Problem: Mechanisms inside
toilet tank allow water to continue to run after toilet is
Background: To diagnose toilet problems, first lift off
the tank cover and watch the mechanisms in action when the
toilet is flushed. Next turn off the water supply to the
toilet and empty the tank of excess water. Specific
repairs will depend on the age and style of the mechanisms
inside the toilet. Both older and newer styles have a
mechanism to actuate an inlet valve that lets water into
the tank, and a mechanism attached to the trip lever that
allows water to flow out of the tank. The following tips
apply to the old-style components (see
Runs for trouble shooting toilets with new-style
mechanisms for flushing problems).
What to do: On the inlet side, the old-style ball
cock mechanism has a valve that opens and closes by a rod
that connects to a float ball. As the ball rises in the
tank it shuts off in coming water. On the outlet side,
older toilets often have a ball-type device which fits
into the seat at the bottom of the tank and holds water
until the toilet is flushed. This ball is known as a
stopper ball, tank ball, or flapper.
If the tank does not refill, first check to see that the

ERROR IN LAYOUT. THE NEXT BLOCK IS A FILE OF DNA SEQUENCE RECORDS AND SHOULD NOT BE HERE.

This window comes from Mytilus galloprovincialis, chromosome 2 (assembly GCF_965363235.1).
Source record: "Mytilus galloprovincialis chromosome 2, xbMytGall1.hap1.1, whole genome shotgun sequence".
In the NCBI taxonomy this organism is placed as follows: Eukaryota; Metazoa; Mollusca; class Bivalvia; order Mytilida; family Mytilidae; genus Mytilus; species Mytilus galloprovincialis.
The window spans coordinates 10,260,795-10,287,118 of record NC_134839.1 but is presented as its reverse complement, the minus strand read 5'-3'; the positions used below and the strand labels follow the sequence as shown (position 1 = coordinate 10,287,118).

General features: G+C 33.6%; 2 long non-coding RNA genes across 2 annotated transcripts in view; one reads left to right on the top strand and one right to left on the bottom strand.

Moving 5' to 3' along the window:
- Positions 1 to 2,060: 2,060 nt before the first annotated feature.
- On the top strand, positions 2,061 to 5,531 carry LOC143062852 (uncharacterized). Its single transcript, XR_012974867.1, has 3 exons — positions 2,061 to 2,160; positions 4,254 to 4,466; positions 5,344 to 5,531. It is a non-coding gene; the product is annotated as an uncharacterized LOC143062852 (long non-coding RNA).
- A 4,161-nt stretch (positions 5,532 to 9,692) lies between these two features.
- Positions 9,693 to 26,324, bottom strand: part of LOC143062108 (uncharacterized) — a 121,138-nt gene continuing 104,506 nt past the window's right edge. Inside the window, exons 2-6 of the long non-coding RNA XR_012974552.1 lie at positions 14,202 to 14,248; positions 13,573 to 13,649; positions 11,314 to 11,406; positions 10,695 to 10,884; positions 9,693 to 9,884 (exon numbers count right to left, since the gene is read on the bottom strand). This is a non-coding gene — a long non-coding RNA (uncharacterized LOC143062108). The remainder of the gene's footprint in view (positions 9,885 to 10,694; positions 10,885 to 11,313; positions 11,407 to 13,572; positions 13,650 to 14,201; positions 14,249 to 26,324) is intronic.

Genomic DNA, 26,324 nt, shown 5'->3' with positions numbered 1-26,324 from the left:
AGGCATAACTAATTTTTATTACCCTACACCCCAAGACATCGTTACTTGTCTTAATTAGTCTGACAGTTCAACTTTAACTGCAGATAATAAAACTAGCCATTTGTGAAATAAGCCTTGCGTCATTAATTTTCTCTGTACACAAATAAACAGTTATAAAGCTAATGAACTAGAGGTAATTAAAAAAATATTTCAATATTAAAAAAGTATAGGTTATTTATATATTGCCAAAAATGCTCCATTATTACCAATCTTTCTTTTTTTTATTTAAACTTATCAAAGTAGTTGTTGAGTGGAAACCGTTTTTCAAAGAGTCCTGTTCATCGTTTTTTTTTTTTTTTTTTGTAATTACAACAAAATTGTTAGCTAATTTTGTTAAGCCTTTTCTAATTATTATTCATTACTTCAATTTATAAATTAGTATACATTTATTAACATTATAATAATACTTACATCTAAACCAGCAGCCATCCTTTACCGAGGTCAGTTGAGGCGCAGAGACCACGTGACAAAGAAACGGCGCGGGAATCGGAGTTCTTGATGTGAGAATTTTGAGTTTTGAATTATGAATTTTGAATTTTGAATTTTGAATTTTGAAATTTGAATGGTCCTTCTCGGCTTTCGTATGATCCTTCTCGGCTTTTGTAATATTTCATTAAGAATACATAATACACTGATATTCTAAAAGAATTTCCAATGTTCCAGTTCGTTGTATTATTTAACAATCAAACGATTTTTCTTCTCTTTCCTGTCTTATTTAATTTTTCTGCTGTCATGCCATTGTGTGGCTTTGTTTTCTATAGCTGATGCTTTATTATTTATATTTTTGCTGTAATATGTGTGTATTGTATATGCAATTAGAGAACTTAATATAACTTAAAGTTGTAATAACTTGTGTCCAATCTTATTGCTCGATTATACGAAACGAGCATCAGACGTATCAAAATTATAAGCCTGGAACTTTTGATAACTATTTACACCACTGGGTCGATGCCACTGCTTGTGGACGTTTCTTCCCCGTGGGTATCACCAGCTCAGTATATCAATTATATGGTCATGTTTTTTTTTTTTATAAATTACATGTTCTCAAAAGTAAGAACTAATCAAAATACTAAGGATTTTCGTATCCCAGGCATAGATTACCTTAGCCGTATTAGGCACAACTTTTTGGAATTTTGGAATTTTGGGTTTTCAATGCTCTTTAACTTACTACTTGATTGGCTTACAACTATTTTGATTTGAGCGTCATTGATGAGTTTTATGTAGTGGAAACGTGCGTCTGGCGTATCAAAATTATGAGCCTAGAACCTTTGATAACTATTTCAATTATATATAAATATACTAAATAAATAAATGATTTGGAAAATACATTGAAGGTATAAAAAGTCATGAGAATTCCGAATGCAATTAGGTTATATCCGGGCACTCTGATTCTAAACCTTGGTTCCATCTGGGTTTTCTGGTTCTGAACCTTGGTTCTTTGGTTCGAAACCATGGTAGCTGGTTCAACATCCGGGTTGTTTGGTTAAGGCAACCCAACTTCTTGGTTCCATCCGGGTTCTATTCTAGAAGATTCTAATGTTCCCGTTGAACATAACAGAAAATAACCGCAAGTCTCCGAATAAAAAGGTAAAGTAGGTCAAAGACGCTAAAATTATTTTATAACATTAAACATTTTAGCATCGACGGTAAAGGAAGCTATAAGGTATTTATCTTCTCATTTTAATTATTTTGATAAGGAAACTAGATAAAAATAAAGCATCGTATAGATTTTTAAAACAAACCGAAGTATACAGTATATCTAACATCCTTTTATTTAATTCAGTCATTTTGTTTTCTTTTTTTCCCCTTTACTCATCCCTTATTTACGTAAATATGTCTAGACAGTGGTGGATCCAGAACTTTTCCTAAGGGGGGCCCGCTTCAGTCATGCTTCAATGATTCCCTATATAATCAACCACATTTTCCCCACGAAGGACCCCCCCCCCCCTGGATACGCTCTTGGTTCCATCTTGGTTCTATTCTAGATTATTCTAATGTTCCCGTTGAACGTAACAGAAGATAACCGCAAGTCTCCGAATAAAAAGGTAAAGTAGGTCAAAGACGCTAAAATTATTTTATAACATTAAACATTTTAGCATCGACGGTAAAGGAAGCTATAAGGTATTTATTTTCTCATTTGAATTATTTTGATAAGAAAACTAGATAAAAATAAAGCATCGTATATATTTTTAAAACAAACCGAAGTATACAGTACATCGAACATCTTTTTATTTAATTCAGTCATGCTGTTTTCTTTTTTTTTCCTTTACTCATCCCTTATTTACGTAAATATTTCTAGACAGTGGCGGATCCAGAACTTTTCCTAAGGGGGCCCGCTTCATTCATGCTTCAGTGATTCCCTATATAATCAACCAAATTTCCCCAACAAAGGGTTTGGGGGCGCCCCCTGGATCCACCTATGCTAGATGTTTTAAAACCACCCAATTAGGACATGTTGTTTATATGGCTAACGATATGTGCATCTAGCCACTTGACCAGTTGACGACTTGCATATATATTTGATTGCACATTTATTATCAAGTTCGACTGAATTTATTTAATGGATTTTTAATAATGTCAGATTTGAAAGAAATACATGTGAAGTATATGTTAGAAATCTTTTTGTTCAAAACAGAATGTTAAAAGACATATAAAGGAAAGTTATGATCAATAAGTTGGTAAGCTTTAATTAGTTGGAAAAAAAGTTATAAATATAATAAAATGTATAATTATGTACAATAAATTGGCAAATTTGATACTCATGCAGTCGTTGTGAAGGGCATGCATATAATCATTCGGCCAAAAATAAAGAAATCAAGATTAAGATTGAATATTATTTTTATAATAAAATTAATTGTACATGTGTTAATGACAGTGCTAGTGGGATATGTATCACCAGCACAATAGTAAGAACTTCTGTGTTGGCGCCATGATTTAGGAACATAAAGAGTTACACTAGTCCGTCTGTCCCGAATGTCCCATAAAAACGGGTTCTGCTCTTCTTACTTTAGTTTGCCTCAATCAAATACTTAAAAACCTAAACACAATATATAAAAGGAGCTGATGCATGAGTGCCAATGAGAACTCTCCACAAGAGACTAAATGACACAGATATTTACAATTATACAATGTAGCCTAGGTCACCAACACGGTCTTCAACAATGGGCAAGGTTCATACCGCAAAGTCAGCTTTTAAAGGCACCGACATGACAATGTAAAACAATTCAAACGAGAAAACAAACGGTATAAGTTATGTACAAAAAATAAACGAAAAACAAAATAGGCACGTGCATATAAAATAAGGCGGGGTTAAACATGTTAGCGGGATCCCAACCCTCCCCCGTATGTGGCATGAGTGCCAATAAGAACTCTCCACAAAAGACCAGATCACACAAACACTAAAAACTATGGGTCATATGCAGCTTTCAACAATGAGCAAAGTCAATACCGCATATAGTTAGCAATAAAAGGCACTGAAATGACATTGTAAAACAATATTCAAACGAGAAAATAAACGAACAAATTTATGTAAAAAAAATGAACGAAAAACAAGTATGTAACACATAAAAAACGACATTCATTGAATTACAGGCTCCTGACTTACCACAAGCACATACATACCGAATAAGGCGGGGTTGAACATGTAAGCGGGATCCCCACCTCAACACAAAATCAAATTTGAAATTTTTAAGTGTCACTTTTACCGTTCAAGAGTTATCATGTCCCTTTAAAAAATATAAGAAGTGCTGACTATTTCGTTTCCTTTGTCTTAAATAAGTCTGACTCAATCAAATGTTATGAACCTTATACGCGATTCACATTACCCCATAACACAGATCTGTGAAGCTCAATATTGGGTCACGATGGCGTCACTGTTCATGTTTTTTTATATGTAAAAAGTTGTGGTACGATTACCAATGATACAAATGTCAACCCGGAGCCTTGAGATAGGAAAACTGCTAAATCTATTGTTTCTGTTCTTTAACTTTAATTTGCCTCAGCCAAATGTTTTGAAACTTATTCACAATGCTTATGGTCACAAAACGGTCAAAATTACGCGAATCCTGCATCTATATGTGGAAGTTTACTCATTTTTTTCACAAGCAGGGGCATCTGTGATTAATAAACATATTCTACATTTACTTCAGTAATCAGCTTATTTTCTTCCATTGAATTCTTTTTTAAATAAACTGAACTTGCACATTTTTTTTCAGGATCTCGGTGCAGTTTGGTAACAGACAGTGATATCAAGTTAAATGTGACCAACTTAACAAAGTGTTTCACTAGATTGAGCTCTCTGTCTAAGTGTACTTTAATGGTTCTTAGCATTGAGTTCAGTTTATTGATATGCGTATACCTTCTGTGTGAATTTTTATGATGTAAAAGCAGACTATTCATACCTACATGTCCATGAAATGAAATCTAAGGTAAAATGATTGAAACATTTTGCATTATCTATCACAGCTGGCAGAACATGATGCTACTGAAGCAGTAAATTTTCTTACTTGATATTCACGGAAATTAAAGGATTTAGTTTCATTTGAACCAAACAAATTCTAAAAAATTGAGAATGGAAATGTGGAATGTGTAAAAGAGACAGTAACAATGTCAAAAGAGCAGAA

stopper ball is in good condition and is seated properly.
Adjust its chain or its guide arm, lift wires and the trip
lever so that the ball falls straight onto the seat.
Scrape away any corrosion from valve seat. If this fails,
the easiest way to correct the problem is to replace the
stopper ball and valve seat with a new-style rubber
If the stopper ball works, check the float ball and rod
assembly next. Make sure the float ball does not touch the
tank wall. The float ball may not rise high enough to shut
off the inlet valve; if so, check for a leaking float
ball, which will prevent it from rising high enough to
shut off the water. If the ball leaks, it is easily
replaced; just unscrew it from the end of the rod.
If the float ball is set too high, however, it may allow
water to flow over and into the overflow tube. In this
case, bend the float arm down until it is 1 inch below the
top of the tube; this will lower the water level. If the
float ball is set right, but water continues to flow, the
inlet valve in the ball cock assembly is most likely
defective. You can replace the valve washer, the entire
inlet valve, or the entire ball cock assembly.
Special advice: In some cases, a running toilet can
be caused by a refill tube end that is down too far in the
overflow tube, with its end below the water level. The
refill tube then becomes a siphon, draining water out of
the tank. To correct, reposition the tube so there is
space between the end and the water level. Also, when
troubleshooting with a running toilet, carefully examine
the base of the overflow tube. Corrosion can create holes
that allow water to drain continually from the tank.
Helpful hint: Low-cost
toilet tank repair kits are readily available for both
old- and new-style components. Depending on the problem,
instead of replacing major parts of an older system,
installing new-style components may be the best bet for
long- lasting, trouble-free performance.